The praises of the magnificence and splendor of the Cathedral of Milan are sung all over the world. It is nearly 500 feet long and 250 feet wide through the transepts, covering an area of almost two acres and three quarters! The height of the nave is 150 feet! Its entire walls, and its pinnacles, spire and roof are all constructed of fine marble. The spire is over 350 feet high. The marble slabs constituting the roof are about three inches thick; how enormous the weight of that roof must be! Each of the 135 pinnacles or smaller spires is crowned with a statue, and throngs of others (some 4,500) ornament the outside of this magnificent building. The interior of this edifice is one of the most imposing in the world. As I looked at the rich decorations and delicate traceries of its high ceiling, 150 feet above me, I felt as if no human being could be worthy of enjoying such a magnificent view. But, “unless a language be invented full of lance-headed characters, and Gothic vagaries of arch and finial, flower and fruit, bird and beast,” the beauties and glories of the temples of Italy, and her unparalleled galleries of art, can never be described. From Milan I went to Vicenza, where I spent a sleepless night in skirmishes with the mosquitoes! The number and variety of obnoxious insects multiplies fearfully as one approaches the topical regions. Thence I went to
As I was very much disappointed with Venice, I shall not occupy much time in describing this daughter of the sea. The railway bridge which leads to this city is about two miles long. I expected that a city whose streets are canals and whose carriages are all boats, would present a very unique appearance, but when I once saw them, they were so exactly what I had anticipated, that I felt disgusted and left the city without doing justice even to the vast collection of paintings in the Ducal Palace, which alone is worth going a great distance to see.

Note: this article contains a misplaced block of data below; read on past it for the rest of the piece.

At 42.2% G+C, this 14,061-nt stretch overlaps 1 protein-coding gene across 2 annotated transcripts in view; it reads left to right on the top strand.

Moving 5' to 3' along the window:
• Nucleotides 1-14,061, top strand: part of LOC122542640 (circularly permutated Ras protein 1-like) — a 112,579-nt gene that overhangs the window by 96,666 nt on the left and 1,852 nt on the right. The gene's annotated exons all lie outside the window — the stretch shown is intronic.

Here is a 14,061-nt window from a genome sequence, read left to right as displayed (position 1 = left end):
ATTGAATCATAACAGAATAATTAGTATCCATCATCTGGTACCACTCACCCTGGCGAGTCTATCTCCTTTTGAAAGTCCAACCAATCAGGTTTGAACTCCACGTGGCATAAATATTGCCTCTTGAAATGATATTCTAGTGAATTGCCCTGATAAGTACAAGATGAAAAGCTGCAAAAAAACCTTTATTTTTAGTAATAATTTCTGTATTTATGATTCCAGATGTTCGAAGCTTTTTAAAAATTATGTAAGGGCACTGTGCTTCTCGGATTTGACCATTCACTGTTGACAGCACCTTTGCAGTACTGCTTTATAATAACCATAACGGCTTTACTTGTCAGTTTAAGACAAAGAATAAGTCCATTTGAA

The church of San Marco is one of the grandest and most wonderful structures in Italy, and I can only refrain from copying Ruskin’s very fine description of it, because his account, though true in every particular, would, to one who has never seen any of the architectural glories of Italy, seem more like the attempt of a poet to depict in glowing language the vagaries of a dream, than like the description of an edifice really in existance.
On the Piazza above the portal of San Marco, stand the celebrated bronze horses “which Constantine carried from Rome to Constantinople, whence Marino Zeno brought them hither in 1205; they were taken to Paris by Napoleon in 1797, but restored by the Allies in 1815.”
Venice to Bologna.